The Economy’s Great—Why Is Housing a Problem?

The Economy’s Great—Why Is Housing a Problem?

The American housing market is constrained. Not by price so much as by the continuing lack of houses on the market; and this, according to Realtor.com’s “State of the Housing Union” report, released Thursday, is “pressuring potential home buyers striving to attain the American Dream,” despite a strong U.S. economy.

“Strong demand and weak supply continue to set the tone for the industry,” said Joe Kirchner, Senior Economist for Realtor.com. “The new tax law that caps the mortgage interest deduction and the deductibility of state and local taxes can be expected to impact the upper-end market in 2018. Precisely how and the extent of which remain to be seen.”

While the economy overall is encouraging‒‒consumer confidence and the stock market are high, unemployment in 2017 was at its lowest level since 2000, and the economy added jobs for a record 86th consecutive month, according to November data from the U.S. Labor Department‒‒sales growth of existing U.S. homes actually cooled. Housing sales grew a mere 1.1 percent in 2017, compared to the 3.8 percent growth that occurred in 2016. At the same time, inventory fell 8.8 percent nationally in 2017, versus a 10.7 percent dip during the comparable period a year earlier.

Tight supply, the report stated, was the single biggest factor affecting the market. Even with a sharp increase in new construction‒‒single-family housing starts jumped 8.4 percent last year‒‒inventory shortages persisted. As has been the case with the housing economy over the past two years, millennials are feeling the biggest brunt. Demand for houses is high among millennials, the report found. But constrained supply that leads to bidding wars and higher prices are in the way.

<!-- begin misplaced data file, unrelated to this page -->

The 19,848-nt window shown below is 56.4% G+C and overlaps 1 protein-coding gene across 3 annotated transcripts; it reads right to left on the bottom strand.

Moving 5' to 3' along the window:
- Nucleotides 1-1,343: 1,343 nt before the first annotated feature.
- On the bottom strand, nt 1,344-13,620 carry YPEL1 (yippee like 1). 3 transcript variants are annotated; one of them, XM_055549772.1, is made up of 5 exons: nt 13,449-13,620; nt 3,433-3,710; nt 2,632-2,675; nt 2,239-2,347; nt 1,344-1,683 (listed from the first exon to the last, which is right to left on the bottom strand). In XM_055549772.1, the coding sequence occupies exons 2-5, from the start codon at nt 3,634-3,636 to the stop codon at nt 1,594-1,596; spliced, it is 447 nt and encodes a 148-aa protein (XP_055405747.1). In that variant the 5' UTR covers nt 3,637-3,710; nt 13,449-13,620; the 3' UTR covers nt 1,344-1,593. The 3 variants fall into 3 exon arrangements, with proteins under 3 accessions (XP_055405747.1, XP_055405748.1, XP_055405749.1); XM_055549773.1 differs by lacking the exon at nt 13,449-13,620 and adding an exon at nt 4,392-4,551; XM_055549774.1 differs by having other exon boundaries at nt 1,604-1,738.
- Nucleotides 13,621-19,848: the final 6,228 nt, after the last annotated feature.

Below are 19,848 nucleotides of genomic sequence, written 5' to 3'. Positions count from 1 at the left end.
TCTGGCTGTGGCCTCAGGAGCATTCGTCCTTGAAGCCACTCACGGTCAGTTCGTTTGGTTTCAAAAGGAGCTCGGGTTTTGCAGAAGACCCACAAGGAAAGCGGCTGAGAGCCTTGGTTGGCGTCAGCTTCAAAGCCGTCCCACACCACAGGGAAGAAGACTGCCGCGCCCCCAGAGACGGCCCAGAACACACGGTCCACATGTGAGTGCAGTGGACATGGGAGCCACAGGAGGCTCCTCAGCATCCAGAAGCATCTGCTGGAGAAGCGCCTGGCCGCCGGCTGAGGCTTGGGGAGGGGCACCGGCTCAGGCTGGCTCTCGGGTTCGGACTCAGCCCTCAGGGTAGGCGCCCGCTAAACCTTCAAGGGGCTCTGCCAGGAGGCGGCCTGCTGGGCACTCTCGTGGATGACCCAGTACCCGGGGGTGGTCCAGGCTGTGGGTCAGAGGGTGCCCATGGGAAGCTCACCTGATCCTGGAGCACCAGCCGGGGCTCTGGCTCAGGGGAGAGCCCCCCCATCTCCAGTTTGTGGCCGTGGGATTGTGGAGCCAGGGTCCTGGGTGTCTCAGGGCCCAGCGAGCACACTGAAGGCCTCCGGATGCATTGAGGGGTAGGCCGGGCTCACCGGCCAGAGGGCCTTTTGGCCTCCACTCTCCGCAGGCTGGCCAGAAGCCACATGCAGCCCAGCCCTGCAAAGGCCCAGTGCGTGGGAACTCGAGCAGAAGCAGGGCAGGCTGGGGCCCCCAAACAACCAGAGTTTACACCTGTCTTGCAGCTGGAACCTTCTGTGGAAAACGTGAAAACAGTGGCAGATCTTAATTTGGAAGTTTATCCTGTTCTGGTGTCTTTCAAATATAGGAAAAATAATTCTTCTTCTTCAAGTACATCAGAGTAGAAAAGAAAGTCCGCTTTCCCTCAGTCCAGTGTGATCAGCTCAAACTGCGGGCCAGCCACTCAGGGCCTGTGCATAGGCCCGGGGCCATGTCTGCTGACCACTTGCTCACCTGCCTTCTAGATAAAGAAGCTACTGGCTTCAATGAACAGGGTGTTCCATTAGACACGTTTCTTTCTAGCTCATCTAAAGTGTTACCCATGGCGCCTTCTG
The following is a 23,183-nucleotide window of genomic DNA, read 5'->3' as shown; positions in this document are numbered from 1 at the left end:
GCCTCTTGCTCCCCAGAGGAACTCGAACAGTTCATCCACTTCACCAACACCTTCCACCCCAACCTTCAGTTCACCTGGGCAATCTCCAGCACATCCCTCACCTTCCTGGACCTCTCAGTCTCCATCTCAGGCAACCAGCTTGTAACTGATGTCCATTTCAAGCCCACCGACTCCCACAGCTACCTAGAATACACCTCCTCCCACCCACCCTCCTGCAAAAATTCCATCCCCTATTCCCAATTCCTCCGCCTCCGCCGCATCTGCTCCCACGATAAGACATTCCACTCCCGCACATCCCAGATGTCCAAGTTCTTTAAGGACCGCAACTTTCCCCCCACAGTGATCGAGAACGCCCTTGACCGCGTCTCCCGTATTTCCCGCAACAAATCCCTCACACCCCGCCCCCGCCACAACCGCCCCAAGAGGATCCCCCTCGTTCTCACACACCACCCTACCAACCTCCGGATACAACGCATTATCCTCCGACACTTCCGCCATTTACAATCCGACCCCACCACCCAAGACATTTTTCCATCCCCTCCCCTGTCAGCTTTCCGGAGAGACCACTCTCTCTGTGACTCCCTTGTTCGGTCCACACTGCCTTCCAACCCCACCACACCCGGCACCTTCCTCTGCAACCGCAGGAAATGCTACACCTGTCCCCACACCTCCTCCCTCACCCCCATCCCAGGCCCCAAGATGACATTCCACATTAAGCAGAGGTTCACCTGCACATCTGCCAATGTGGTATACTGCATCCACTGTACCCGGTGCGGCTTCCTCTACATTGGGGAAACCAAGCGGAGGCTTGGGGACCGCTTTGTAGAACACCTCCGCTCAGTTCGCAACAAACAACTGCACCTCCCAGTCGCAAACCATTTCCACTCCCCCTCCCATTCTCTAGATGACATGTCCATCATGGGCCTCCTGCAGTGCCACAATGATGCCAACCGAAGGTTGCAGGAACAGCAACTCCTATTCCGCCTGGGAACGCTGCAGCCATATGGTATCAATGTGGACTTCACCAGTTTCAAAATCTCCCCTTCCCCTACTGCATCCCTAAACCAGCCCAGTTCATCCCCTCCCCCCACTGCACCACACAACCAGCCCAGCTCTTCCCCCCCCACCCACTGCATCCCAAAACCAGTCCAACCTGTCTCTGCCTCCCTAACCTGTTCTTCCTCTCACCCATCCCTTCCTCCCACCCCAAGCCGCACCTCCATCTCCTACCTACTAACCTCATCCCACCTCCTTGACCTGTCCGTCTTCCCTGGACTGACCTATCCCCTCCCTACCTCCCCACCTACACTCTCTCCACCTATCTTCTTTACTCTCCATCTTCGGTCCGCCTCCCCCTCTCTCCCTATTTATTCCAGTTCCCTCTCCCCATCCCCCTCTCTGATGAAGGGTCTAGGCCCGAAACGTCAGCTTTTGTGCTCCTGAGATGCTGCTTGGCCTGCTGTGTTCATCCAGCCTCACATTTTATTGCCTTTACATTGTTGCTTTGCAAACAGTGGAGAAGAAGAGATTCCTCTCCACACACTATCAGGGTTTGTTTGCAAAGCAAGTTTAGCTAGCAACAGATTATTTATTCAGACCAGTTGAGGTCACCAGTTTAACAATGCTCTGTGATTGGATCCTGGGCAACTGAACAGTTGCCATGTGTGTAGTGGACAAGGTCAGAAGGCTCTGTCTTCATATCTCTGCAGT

In 2017, housing prices, on average, gained 6 percent. More price growth occurred in blue states, namely California and Illinois and the tri-state region of New York, New Jersey, and Connecticut. Growth in these states was above 9 percent.

“Builders will need to focus more on homes geared for moderate incomes, partner with the government on initiatives to transform distressed urban neighborhoods, and overcome labor shortages through a combination of workforce development training and pressure to ease artificial restrictions on the supply of labor,” Kirchner said.

The report postulates that blue states also have some challenges ahead with the tax bill.

“Last year, 2.5 percent of all mortgages in blue states were more than $750,000 and will be directly impacted by the capping of the mortgage interest deduction in 2018,” the report stated. “Conversely, only 0.4 percent of mortgages in red states will be impacted.”

Realtor.com tracks and analyzes market trends and makes timely and insightful information available at realtor.com/research. Data snapshots, affordability distribution and market “hotness” are just some of the resources available at the portal.

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